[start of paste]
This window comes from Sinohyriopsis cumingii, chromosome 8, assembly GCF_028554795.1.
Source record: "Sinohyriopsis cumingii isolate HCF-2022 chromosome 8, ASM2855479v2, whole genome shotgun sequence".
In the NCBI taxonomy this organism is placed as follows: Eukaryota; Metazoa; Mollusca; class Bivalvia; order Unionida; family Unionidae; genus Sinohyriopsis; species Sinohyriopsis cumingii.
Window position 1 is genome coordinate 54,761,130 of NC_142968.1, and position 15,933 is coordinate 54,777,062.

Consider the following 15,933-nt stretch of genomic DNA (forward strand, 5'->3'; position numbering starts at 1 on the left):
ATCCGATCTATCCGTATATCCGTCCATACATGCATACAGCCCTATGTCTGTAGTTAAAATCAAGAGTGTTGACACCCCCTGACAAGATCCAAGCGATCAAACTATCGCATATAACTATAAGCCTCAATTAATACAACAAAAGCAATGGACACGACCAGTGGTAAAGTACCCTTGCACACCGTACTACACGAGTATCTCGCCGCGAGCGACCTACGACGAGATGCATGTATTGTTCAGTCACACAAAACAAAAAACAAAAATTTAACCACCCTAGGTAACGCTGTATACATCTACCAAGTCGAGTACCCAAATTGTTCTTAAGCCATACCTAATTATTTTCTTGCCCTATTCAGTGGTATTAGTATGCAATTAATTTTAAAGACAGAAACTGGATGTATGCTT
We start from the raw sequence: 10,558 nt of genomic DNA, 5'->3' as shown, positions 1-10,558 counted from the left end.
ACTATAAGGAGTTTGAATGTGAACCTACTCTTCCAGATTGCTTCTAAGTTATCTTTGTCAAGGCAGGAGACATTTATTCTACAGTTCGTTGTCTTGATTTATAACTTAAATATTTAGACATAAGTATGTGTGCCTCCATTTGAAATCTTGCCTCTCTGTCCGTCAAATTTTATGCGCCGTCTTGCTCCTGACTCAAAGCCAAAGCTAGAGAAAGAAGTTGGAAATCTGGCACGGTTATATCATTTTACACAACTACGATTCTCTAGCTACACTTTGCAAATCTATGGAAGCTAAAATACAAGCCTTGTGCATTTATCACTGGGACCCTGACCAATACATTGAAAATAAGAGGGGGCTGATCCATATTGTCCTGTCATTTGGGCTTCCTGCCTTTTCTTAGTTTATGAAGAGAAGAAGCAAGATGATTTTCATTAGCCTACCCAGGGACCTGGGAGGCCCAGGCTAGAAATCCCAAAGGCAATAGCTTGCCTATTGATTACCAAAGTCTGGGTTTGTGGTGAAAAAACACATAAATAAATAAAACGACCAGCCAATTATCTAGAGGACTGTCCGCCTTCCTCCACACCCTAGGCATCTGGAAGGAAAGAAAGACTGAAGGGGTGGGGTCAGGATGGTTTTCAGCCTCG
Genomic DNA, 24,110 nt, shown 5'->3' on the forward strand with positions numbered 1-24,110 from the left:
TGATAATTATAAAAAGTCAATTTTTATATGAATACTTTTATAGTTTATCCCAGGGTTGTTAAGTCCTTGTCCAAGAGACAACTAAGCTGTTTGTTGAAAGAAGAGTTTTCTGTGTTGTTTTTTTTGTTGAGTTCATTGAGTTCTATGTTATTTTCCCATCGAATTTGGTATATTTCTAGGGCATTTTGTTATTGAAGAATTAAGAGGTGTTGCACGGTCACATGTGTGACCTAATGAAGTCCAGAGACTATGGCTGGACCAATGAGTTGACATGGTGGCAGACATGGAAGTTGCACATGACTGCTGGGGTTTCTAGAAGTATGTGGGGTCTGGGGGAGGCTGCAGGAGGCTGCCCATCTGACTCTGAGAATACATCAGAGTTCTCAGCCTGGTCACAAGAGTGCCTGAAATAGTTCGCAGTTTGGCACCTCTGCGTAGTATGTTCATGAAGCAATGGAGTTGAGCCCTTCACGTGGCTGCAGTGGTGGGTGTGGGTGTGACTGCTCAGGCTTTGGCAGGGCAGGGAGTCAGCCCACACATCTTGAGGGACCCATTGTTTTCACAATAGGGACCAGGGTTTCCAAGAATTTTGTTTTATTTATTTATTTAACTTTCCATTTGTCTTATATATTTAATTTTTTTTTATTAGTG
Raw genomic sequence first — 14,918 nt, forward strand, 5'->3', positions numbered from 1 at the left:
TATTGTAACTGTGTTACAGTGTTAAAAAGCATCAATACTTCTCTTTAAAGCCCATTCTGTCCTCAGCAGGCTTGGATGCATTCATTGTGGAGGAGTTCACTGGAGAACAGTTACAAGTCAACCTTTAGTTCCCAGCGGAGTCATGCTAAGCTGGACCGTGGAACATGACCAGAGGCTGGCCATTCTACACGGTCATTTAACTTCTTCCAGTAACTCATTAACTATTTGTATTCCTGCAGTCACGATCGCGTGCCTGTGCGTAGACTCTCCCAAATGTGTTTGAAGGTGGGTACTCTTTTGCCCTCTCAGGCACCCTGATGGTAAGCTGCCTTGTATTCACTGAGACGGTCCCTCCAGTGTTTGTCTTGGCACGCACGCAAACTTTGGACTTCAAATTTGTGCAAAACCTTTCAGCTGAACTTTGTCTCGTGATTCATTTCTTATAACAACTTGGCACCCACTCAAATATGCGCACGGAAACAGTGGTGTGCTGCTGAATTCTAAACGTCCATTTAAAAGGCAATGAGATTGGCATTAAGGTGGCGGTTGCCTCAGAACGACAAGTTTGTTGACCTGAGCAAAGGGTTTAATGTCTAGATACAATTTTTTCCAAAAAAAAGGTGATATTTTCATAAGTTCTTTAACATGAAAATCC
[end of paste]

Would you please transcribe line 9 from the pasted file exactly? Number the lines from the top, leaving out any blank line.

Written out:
Genomic DNA, 24,110 nt, shown 5'->3' on the forward strand with positions numbered 1-24,110 from the left: